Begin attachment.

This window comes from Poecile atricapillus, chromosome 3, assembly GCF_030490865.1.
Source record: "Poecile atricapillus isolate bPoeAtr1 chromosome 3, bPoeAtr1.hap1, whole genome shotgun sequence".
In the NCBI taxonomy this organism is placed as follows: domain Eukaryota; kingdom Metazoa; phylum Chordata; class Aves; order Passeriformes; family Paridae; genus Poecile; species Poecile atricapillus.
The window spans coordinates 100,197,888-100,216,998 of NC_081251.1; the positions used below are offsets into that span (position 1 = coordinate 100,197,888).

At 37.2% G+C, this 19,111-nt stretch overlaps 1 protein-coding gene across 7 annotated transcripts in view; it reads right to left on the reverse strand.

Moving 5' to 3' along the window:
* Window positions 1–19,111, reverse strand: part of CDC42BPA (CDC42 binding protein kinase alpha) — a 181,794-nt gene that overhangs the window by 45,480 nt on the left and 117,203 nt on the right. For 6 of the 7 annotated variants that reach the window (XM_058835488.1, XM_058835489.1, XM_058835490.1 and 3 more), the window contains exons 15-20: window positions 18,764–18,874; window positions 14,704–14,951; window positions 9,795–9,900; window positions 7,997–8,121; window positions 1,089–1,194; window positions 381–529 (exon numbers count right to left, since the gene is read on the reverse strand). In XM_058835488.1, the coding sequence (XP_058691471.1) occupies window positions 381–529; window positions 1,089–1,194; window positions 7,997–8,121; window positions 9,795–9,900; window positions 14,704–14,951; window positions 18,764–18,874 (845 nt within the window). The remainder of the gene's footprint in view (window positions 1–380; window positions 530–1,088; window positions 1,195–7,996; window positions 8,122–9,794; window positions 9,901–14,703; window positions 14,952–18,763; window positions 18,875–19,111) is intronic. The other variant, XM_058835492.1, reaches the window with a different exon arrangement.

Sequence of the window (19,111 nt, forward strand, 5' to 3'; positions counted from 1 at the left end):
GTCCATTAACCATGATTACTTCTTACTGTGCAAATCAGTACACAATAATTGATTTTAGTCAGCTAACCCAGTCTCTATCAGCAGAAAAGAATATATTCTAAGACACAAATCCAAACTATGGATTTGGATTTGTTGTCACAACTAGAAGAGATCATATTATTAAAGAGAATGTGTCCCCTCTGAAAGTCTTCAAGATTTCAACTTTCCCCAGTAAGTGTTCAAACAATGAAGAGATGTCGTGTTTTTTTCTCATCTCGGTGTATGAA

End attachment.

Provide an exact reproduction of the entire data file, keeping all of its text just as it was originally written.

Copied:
This window comes from Poecile atricapillus, chromosome 3, assembly GCF_030490865.1.
Source record: "Poecile atricapillus isolate bPoeAtr1 chromosome 3, bPoeAtr1.hap1, whole genome shotgun sequence".
In the NCBI taxonomy this organism is placed as follows: domain Eukaryota; kingdom Metazoa; phylum Chordata; class Aves; order Passeriformes; family Paridae; genus Poecile; species Poecile atricapillus.
The window spans coordinates 100,197,888-100,216,998 of NC_081251.1; the positions used below are offsets into that span (position 1 = coordinate 100,197,888).

At 37.2% G+C, this 19,111-nt stretch overlaps 1 protein-coding gene across 7 annotated transcripts in view; it reads right to left on the reverse strand.

Moving 5' to 3' along the window:
* Window positions 1–19,111, reverse strand: part of CDC42BPA (CDC42 binding protein kinase alpha) — a 181,794-nt gene that overhangs the window by 45,480 nt on the left and 117,203 nt on the right. For 6 of the 7 annotated variants that reach the window (XM_058835488.1, XM_058835489.1, XM_058835490.1 and 3 more), the window contains exons 15-20: window positions 18,764–18,874; window positions 14,704–14,951; window positions 9,795–9,900; window positions 7,997–8,121; window positions 1,089–1,194; window positions 381–529 (exon numbers count right to left, since the gene is read on the reverse strand). In XM_058835488.1, the coding sequence (XP_058691471.1) occupies window positions 381–529; window positions 1,089–1,194; window positions 7,997–8,121; window positions 9,795–9,900; window positions 14,704–14,951; window positions 18,764–18,874 (845 nt within the window). The remainder of the gene's footprint in view (window positions 1–380; window positions 530–1,088; window positions 1,195–7,996; window positions 8,122–9,794; window positions 9,901–14,703; window positions 14,952–18,763; window positions 18,875–19,111) is intronic. The other variant, XM_058835492.1, reaches the window with a different exon arrangement.

Sequence of the window (19,111 nt, forward strand, 5' to 3'; positions counted from 1 at the left end):
GTCCATTAACCATGATTACTTCTTACTGTGCAAATCAGTACACAATAATTGATTTTAGTCAGCTAACCCAGTCTCTATCAGCAGAAAAGAATATATTCTAAGACACAAATCCAAACTATGGATTTGGATTTGTTGTCACAACTAGAAGAGATCATATTATTAAAGAGAATGTGTCCCCTCTGAAAGTCTTCAAGATTTCAACTTTCCCCAGTAAGTGTTCAAACAATGAAGAGATGTCGTGTTTTTTTCTCATCTCGGTGTATGAA